John Cooper Clarke – Live

5 Nov

There are few 60-somethings who can get away with donning spray on jeans and oversized shades like John Cooper Clarke.

Even fewer would have the gall to perform a show to promote National Poetry Month and deliver only eight poems in an hour and a half set.

Nevermind, because the rest of the ‘punk poet’s’ routine was cobbled together with ad-hoc comic musings, gags and random mumblings, making it more of a stand-up shindig than a poetic masterclass.

There was no structure as such, more a spewing of missives depending on where his mind wandered. He reflected on age, “put it this way I don’t buy green bananas”- the latter word stretched out with his Salford drawl –  the “benefits” of Alzheimer’s, “you can hide your own Easter eggs”, and his vehement disgust of men with white beards, “It’s like they’ve given up,” he said, insisting only Father Christmas, Karl Marx and Kenny Rogers can get away with it.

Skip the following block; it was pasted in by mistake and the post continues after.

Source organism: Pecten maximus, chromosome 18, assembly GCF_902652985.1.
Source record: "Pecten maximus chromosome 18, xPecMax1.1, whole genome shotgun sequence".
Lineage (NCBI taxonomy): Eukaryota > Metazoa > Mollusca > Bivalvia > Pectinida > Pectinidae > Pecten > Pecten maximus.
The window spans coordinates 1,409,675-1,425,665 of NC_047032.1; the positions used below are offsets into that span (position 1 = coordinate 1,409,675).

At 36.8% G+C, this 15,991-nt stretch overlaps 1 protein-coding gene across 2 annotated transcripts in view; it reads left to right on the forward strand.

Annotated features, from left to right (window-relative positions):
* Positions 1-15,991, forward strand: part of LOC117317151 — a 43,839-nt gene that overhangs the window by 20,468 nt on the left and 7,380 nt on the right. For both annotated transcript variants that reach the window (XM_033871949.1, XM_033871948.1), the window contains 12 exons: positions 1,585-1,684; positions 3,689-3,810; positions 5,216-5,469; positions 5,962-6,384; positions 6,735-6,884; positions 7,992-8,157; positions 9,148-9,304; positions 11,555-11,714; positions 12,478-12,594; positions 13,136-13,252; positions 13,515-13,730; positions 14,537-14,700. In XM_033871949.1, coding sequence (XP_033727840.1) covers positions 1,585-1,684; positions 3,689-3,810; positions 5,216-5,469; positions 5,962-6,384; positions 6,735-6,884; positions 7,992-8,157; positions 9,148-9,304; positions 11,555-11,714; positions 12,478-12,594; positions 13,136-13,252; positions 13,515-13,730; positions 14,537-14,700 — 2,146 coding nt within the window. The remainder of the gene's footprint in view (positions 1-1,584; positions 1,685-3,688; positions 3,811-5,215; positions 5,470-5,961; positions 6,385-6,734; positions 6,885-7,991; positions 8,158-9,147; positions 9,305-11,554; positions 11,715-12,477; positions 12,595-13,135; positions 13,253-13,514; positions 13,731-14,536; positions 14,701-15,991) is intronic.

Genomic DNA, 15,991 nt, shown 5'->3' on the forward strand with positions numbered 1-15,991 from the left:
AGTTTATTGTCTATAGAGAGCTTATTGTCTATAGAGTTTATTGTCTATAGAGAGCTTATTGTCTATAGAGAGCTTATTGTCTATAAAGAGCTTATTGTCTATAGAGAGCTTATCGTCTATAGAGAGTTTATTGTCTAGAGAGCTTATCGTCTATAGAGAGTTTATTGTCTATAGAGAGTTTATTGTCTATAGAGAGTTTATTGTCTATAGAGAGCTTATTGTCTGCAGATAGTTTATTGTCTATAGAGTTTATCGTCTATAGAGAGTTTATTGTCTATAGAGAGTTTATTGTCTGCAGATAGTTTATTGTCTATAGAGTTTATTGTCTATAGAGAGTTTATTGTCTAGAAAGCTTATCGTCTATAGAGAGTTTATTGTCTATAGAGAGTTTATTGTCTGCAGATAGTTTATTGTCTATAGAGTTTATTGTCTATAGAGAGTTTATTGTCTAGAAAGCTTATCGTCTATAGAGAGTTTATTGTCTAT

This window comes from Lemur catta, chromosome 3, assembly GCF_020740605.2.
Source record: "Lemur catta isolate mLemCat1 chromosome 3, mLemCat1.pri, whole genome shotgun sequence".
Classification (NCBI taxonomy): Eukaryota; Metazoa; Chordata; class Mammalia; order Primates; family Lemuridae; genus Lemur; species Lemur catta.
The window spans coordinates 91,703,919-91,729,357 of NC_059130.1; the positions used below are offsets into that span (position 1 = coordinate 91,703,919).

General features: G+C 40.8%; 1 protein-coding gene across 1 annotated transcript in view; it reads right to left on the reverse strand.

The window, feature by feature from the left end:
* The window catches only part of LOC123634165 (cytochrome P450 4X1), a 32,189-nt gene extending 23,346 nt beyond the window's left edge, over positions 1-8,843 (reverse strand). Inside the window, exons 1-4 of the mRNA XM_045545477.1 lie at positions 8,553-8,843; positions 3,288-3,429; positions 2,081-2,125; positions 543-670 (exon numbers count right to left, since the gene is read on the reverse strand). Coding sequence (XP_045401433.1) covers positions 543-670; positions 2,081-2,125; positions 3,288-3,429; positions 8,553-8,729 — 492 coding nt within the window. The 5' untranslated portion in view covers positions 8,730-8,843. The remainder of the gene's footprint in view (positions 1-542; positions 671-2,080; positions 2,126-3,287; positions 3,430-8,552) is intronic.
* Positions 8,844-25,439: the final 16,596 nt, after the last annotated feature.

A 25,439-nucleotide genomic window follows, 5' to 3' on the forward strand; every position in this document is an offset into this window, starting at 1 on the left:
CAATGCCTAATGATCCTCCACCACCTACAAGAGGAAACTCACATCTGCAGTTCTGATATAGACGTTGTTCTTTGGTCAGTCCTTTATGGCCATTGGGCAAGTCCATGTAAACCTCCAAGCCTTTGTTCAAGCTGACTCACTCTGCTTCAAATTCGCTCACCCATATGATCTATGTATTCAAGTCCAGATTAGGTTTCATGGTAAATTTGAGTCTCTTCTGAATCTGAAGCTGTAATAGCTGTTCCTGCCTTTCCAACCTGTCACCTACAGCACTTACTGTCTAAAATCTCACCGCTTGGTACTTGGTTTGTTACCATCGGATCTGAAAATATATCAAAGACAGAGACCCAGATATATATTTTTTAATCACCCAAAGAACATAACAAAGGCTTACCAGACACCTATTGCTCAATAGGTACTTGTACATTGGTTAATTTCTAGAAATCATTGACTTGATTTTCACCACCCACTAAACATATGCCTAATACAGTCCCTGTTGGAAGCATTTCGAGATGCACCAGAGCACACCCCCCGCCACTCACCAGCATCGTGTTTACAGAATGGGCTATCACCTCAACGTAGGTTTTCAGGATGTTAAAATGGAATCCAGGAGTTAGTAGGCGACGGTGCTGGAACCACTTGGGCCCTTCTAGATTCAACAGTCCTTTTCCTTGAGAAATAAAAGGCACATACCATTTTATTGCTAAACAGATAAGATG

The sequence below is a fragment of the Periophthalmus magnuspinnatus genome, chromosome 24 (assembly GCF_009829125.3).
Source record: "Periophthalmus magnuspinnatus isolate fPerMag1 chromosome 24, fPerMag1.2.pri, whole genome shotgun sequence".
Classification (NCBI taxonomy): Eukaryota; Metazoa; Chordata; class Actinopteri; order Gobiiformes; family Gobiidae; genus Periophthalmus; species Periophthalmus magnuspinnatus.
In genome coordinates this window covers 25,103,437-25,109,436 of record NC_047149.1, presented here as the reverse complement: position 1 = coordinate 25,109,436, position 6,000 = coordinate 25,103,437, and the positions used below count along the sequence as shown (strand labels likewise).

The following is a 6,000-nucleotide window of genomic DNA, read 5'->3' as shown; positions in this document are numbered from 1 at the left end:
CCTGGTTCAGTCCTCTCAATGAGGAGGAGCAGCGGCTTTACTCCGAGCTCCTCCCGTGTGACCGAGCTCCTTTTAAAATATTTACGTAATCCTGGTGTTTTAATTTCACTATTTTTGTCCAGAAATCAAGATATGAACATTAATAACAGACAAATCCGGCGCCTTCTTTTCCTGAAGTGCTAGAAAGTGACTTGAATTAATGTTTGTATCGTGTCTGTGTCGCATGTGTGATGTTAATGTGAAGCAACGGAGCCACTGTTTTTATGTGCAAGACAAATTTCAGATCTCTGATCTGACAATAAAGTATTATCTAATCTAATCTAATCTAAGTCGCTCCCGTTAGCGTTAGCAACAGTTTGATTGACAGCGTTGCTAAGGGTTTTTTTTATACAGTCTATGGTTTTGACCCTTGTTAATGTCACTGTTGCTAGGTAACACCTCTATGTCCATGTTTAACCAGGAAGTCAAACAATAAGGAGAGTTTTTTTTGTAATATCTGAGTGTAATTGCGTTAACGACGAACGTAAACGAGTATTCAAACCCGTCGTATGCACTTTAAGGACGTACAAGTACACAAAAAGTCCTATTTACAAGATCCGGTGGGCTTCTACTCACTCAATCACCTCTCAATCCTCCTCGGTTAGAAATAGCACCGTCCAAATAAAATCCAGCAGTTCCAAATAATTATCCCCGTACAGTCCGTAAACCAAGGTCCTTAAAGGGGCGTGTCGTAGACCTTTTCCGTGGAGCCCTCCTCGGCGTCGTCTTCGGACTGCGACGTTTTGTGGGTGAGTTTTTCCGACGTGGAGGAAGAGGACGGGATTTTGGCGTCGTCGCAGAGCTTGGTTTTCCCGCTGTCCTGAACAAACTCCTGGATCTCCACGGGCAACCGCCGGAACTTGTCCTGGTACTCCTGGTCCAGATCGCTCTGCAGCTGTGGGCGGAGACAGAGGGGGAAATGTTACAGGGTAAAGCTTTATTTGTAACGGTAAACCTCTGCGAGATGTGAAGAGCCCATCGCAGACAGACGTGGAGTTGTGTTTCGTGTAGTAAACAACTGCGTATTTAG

On the poetry front, it was the grim classic Beasley Street that got the biggest cheer, closely followed by it’s up-to-date version Beasley Boulevard. Here. Clarke mused on the tarting up of the area where the “boarding houses and the bedsits full of accidents and fleas” have been replaced by “basement gaffes”, “noodle bars” and “phoneboxes clear of hookers’ cards.”

Proof, if it were needed, that Clarke’s taste for biting social commentary is as insatiable as ever.


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